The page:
The final state budget did not include a limousine ban, but it did prevent such vehicles from making U-turns as well as authorizing higher fines against drivers who violate safety rules. Other provisions that were proposed directly in response to the Schoharie crash will allow police to seize the license plates from limousines that fail inspections, and makes it a felony to knowingly operate an illegal limousine that results in a death. “Gov. Cuomo aggressively pursued a number of common-sense reforms, and the landmark legislation that was passed by the houses and is now enacted will enhance safety for all New Yorkers and visitors as they travel on our roads,” said Patrick Muncie, a spokesman for Cuomo.
Once the budget was done, lawmakers could have quickly acted on a set of broader reforms. Some members of the Assembly already had dozens of bills on the subject. The Stretch Limousine Safety Act is aimed at mandating safety training for drivers, the retirement of older vehicles and other changes. Another bill would define the term “stretch limousine” and require passengers to wear seatbelts. But state Sen. Tim Kennedy, the newly installed chairman of the Transportation Committee, was planning on holding a hearing on the issue and members of the Assembly decided to wait until they knew where the Senate Democrats stood. “I told them great, go ahead and do the hearing,” Magnarelli said. “Let’s see what comes out of it and we’ll go from there.”
With just over six weeks left in the session, the state Senate began to make its legislative push on the issue. Only three senators – Kennedy, James Gaughran and James Tedisco – attended the May 2 hearing. But the five hours of testimony from family members, industry insiders and others was necessary to inform the bills that senators proposed afterward, according to Kennedy. “Everything that we heard from all sides was taken into consideration of the legislation that we advanced that was supported by the families,” Kennedy said. More than a month later, senators unanimously passed a package of nine bills that came out of the hearing. Criminal penalties would have increased for drivers who run red lights and excessively speed. Limousine drivers would have to undergo drug and alcohol testing. Drivers would have to get a passenger endorsement – the credential a driver needs to carry passengers – for a commercial driver’s license before they could get behind the wheel of a limousine.
Family members of crash victims said that the bills reflected much of what they wanted, but getting them through the Assembly would not be easy with just three weeks to go before the Legislature adjourned. Some lawmakers did not even know that counterparts in the other chamber were sponsoring similar bills. Lawmakers from both chambers said that opportunities were missed to do more.
Magnarelli said that he and Kennedy had limited conversations on the issue. “It wasn’t as if we had never spoken or that this never came up,” Magnarelli said of his work with Kennedy on limousine safety. “On the other hand, we did not have any specific meetings on specific bills until the day they were introduced in the Senate and the day before the Senate passed them.” Some bills still lacked Assembly sponsors and it would not be until the final scheduled day of the session that the Assembly would pass the only bill among the legislation that the Senate passed earlier that month – a measure amending new $1.5 million minimum liability insurance requirements that passed in the budget earlier in the year. “It was extremely disappointing, make no mistake about it,” DiMonte said. “But we do accept the fact that the process has to go that kind of way. We’re not going to get everything we want overnight.”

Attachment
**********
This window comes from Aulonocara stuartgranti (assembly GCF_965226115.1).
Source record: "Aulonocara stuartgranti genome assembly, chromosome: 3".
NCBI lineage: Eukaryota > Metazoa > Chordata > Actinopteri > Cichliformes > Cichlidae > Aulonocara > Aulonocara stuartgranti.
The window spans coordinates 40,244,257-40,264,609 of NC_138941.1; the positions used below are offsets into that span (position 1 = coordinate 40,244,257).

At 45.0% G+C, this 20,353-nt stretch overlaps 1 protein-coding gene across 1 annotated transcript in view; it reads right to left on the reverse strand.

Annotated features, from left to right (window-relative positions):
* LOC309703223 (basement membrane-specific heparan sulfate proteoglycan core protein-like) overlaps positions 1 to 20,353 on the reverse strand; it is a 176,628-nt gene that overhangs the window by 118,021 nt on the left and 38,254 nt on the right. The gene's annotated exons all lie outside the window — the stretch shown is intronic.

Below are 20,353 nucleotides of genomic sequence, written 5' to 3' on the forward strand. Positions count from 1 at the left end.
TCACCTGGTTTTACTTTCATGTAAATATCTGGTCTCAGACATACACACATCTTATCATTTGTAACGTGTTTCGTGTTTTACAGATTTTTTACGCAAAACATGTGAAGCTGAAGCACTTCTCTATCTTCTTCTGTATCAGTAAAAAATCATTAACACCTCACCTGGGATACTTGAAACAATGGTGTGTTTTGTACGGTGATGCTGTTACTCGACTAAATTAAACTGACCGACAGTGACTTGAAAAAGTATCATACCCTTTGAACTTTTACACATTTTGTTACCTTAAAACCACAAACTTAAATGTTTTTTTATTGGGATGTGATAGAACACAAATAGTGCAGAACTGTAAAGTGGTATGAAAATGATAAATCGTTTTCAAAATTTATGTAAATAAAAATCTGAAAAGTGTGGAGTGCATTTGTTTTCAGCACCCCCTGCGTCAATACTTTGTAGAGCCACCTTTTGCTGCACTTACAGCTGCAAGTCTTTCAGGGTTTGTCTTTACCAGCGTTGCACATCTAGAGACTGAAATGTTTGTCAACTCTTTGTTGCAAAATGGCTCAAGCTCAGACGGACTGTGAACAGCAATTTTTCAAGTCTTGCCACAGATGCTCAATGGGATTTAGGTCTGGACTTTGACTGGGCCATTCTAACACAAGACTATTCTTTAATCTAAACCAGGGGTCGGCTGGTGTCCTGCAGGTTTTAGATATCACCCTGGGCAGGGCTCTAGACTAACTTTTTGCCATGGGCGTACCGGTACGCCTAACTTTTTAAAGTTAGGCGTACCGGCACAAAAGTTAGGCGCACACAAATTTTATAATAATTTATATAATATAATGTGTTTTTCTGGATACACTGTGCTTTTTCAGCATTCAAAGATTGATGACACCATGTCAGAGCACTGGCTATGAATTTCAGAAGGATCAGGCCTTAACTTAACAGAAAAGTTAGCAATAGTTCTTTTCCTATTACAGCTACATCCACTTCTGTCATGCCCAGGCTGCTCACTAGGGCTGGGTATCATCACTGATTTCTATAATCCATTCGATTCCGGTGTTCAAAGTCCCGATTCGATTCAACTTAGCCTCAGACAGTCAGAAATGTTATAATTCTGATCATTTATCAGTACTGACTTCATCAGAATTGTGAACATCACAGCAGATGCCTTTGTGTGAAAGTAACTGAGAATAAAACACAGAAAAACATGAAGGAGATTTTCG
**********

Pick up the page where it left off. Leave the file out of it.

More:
There are still differences to work out between the chambers’ respective positions. There are concerns that requiring local governments, rather than the state, to impound unsafe limousines would become an unfunded mandate. Will seat belts be required on old limousines as well as new ones? What is the proper balance between deterrence and enforcement? Months after the Schoharie crash, many of the nitty-gritty conversations on these issues have yet to happen between members of each chamber. “We’re looking at all the bills and I assume that Sen. Kennedy and I will get together within the next two weeks or month and we’ll put a lot of this stuff to bed,” Magnarelli said. Cuomo is open to supporting additional limousine safety measures.
At least one lawmaker said he does not want to wait. Tedisco, whose district is near Schoharie, made a public call for lawmakers to return to Albany to address the issue, but he has not reached out to key lawmakers. Like one year ago, there is plenty of consensus on the issue among Democrats and Republicans. There are lots of bills that aim to boost limousine safety, but they have yet to move out of the Legislature.
“We need to get this done for the families,” Kennedy said. “The families are absolutely deserving of a government that pays attention to them and puts in place reforms so that no one else is killed.”